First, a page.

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Ault thrilled by response of Nevada fans for bowl game

JOE SANTORO
For the Nevada Appeal

Is this heaven? No, it’s the Kraft Fight Hunger Bowl.

Then again, if you look hard enough, you just might see James “Rabbit” Bradshaw, Marion Motley and Stan Heath walking out of a cornfield at AT&T Park on Jan. 9. And Wolf Pack coach Chris Ault, if he can stop yelling at his defensive coaches for a moment or two, might actually hear someone whisper in his headset, “If you build it, they will come.”

Well, Ault did build it. And people are most definitely coming.

“The response has been awesome,” said Ault this week after learning Pack fans gobbled up every single one of the 15,369 tickets his university was allowed to sell for its bowl game against Boston College.

“The fan support has been amazing,” Pack quarterback Colin Kaepernick said.

“We’ve had a tremendous response from Nevada,” Kraft Bowl executive director Gary Cavalli said. “Never in our wildest dreams did we imagine 15,000 people coming to the game from Nevada.”

Awesome. Amazing. Tremendous.

When was the last time those three words were used to describe Wolf Pack football fans?

Forget it. Don’t answer. It’s a trick question.

And that’s too bad.

Wolf Pack fans have gotten a bad rap in recent years as an apathetic group that would prefer to spend its holiday bowl season stuck in traffic at the mall rather than watch another meaningless football game. The only thing you would ever hear about Pack fans is that they would rather whine about inflated ticket prices, a lack of parking spaces, long lines to buy a beer and not enough places to, uh, empty that beer.

Fair or unfair, it’s a reputation that was clearly out there. You know it. Your depressed Boise State fan friend knows it. The Wolf Pack knows it. The university itself, on its own website, is reminding its own fans of their ugly reputation even now with the old “nobody believed in us and look what we did” shtick:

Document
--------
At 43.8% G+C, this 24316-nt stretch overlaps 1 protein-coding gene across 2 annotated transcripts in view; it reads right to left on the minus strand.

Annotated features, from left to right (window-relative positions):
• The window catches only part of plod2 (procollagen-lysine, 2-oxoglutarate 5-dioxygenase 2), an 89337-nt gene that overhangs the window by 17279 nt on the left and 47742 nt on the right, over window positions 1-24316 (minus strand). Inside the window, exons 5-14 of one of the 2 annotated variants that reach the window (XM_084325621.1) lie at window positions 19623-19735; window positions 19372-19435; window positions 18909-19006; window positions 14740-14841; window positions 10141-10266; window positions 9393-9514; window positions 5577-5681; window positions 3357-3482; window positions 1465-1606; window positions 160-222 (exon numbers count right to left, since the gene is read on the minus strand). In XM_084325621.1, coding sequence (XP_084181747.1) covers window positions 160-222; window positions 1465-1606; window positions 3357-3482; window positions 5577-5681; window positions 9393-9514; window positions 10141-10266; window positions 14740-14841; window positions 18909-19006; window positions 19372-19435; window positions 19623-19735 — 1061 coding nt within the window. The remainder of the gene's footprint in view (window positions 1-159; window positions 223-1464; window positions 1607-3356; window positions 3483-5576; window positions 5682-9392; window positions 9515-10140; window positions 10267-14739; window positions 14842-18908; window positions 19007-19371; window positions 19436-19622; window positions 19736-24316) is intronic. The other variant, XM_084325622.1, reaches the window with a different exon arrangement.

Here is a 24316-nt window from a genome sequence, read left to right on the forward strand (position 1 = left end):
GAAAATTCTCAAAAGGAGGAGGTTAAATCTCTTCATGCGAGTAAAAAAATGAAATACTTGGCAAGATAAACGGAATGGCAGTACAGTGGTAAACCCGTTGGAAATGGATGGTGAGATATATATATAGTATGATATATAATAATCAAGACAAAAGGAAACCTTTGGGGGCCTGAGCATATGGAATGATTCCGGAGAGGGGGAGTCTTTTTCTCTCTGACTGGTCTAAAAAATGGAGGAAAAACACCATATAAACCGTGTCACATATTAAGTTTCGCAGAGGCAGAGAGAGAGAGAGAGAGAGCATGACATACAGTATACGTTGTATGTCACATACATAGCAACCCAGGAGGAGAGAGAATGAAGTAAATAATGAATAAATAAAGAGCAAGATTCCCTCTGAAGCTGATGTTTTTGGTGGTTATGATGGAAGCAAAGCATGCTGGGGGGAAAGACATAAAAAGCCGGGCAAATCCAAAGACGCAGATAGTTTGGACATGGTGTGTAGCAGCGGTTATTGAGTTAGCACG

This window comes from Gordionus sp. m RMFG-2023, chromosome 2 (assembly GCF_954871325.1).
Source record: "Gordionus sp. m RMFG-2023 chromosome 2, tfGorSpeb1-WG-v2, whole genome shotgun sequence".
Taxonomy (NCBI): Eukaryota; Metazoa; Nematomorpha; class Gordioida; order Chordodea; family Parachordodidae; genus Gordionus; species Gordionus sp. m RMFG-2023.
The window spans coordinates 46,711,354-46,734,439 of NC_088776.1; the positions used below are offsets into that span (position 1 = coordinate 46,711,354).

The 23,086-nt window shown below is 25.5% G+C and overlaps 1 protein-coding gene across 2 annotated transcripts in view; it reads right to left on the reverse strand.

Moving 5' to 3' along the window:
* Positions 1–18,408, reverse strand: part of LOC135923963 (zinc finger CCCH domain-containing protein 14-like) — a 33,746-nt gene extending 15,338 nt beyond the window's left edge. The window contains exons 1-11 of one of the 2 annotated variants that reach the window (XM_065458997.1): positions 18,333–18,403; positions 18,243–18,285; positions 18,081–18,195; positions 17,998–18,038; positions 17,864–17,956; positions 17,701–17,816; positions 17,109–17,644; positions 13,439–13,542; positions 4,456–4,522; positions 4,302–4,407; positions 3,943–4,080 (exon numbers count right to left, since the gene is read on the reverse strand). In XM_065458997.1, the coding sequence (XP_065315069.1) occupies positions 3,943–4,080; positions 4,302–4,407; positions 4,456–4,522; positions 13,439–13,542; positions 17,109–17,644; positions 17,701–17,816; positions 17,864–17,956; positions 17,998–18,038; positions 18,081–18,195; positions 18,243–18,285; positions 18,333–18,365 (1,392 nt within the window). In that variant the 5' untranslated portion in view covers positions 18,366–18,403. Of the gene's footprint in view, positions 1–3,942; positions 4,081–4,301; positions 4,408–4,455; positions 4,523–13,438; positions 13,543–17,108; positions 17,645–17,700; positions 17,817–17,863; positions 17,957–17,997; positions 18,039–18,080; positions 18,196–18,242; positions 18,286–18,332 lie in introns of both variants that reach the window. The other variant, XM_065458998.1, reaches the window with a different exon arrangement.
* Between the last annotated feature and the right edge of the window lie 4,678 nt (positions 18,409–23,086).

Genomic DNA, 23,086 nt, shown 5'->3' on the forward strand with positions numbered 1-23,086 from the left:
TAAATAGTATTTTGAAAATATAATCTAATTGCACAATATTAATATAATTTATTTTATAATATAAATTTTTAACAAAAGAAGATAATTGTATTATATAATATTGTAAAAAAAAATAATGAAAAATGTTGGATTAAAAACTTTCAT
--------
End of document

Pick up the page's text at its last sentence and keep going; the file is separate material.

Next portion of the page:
“They said we couldn’t beat a Pac-10 team … They said we couldn’t beat Boise State … They said we couldn’t win a WAC championship … They say our fans don’t travel to bowl games.”

Who said those things? Boise State fans? Ohio State president E. Gordon Gee? Nevermind. That’s another column for another day.

The fourth statement, though, is definitely true. They (that’s everyone outside of the kid who wears the Alphie suit) did say Pack fans don’t travel to bowl games. Why? Well, because they haven’t. The Pack has been to bowl games the last five years and never had more than 5,000 supporters in the stands. Look in the dictionary under “apathetic bowl fan” and there is a picture of a Pack fan, sitting on the couch, drinking a cold beverage and watching ESPN.

So the Wolf Pack marketing department needed a gimmick this year. They needed something, anything to replace that remote control in Pack fans’ hands with a couple of bowl tickets. So they decided to challenge their Pack fanhood.

Do you know what they say about you? Are you going to let them say that?

It worked.

Not really.

Pack fans didn’t buy bowl tickets because they were afraid someone would think they were the college football version of Scrooge. You can’t threaten Pack fans into buying anything. Pack fans, and the Nevada marketing department should know this better than anyone, simply don’t respond to obvious selling gimmicks. See two Hawaii Bowls, two Boise bowls and one New Mexico Bowl the last five years.

The only thing Pack fans have been asking for the last five years is a reason to go to a bowl game.